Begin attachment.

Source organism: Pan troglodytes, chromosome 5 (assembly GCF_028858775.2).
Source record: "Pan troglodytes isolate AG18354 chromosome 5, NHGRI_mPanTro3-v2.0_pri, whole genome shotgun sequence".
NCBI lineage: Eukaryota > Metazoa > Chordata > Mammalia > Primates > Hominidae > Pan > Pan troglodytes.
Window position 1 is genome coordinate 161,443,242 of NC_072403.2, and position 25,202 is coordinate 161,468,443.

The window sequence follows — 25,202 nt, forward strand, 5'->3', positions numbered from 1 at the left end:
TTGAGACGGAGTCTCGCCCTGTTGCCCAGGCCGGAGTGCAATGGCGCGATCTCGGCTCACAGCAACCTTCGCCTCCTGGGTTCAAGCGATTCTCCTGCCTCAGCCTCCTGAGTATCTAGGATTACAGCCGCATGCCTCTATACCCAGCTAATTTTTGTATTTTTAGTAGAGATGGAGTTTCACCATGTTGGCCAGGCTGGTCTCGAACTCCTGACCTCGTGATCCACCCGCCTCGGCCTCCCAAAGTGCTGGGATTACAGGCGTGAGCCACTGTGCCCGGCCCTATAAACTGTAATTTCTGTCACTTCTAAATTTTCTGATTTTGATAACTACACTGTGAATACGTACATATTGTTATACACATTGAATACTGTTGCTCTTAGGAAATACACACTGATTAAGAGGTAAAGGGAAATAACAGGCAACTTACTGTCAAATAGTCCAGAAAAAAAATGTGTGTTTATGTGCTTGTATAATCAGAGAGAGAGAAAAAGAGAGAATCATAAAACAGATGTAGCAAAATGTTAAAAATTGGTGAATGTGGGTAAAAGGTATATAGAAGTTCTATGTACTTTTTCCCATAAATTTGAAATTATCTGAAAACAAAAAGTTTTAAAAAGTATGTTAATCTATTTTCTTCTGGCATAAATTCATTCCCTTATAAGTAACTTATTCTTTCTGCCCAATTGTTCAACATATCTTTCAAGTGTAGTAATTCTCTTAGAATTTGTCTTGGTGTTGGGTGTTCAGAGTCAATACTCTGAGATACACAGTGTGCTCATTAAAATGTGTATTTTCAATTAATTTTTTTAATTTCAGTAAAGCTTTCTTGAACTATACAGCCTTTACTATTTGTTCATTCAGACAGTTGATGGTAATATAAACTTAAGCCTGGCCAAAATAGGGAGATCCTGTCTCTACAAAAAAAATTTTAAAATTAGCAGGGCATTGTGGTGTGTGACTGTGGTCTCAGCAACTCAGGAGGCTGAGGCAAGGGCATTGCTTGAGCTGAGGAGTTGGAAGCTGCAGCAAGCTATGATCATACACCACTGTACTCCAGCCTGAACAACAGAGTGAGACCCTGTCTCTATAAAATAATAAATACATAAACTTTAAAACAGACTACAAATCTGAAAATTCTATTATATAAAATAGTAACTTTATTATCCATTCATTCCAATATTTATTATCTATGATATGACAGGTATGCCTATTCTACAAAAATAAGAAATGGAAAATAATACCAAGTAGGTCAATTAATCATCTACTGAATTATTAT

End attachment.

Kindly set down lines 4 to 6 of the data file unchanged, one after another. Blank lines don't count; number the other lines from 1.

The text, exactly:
Window position 1 is genome coordinate 161,443,242 of NC_072403.2, and position 25,202 is coordinate 161,468,443.

The window sequence follows — 25,202 nt, forward strand, 5'->3', positions numbered from 1 at the left end:
TTGAGACGGAGTCTCGCCCTGTTGCCCAGGCCGGAGTGCAATGGCGCGATCTCGGCTCACAGCAACCTTCGCCTCCTGGGTTCAAGCGATTCTCCTGCCTCAGCCTCCTGAGTATCTAGGATTACAGCCGCATGCCTCTATACCCAGCTAATTTTTGTATTTTTAGTAGAGATGGAGTTTCACCATGTTGGCCAGGCTGGTCTCGAACTCCTGACCTCGTGATCCACCCGCCTCGGCCTCCCAAAGTGCTGGGATTACAGGCGTGAGCCACTGTGCCCGGCCCTATAAACTGTAATTTCTGTCACTTCTAAATTTTCTGATTTTGATAACTACACTGTGAATACGTACATATTGTTATACACATTGAATACTGTTGCTCTTAGGAAATACACACTGATTAAGAGGTAAAGGGAAATAACAGGCAACTTACTGTCAAATAGTCCAGAAAAAAAATGTGTGTTTATGTGCTTGTATAATCAGAGAGAGAGAAAAAGAGAGAATCATAAAACAGATGTAGCAAAATGTTAAAAATTGGTGAATGTGGGTAAAAGGTATATAGAAGTTCTATGTACTTTTTCCCATAAATTTGAAATTATCTGAAAACAAAAAGTTTTAAAAAGTATGTTAATCTATTTTCTTCTGGCATAAATTCATTCCCTTATAAGTAACTTATTCTTTCTGCCCAATTGTTCAACATATCTTTCAAGTGTAGTAATTCTCTTAGAATTTGTCTTGGTGTTGGGTGTTCAGAGTCAATACTCTGAGATACACAGTGTGCTCATTAAAATGTGTATTTTCAATTAATTTTTTTAATTTCAGTAAAGCTTTCTTGAACTATACAGCCTTTACTATTTGTTCATTCAGACAGTTGATGGTAATATAAACTTAAGCCTGGCCAAAATAGGGAGATCCTGTCTCTACAAAAAAAATTTTAAAATTAGCAGGGCATTGTGGTGTGTGACTGTGGTCTCAGCAACTCAGGAGGCTGAGGCAAGGGCATTGCTTGAGCTGAGGAGTTGGAAGCTGCAGCAAGCTATGATCATACACCACTGTACTCCAGCCTGAACAACAGAGTGAGACCCTGTCTCTATAAAATAATAAATACATAAACTTTAAAACAGACTACAAATCTGAAAATTCTATTATATAAAATAGTAACTTTATTATCCATTCATTCCAATATTTATTATCTATGATATGACAGGTATGCCTATTCTACAAAAATAAGAAATGGAAAATAATACCAAGTAGGTCAATTAATCATCTACTGAATTATTAT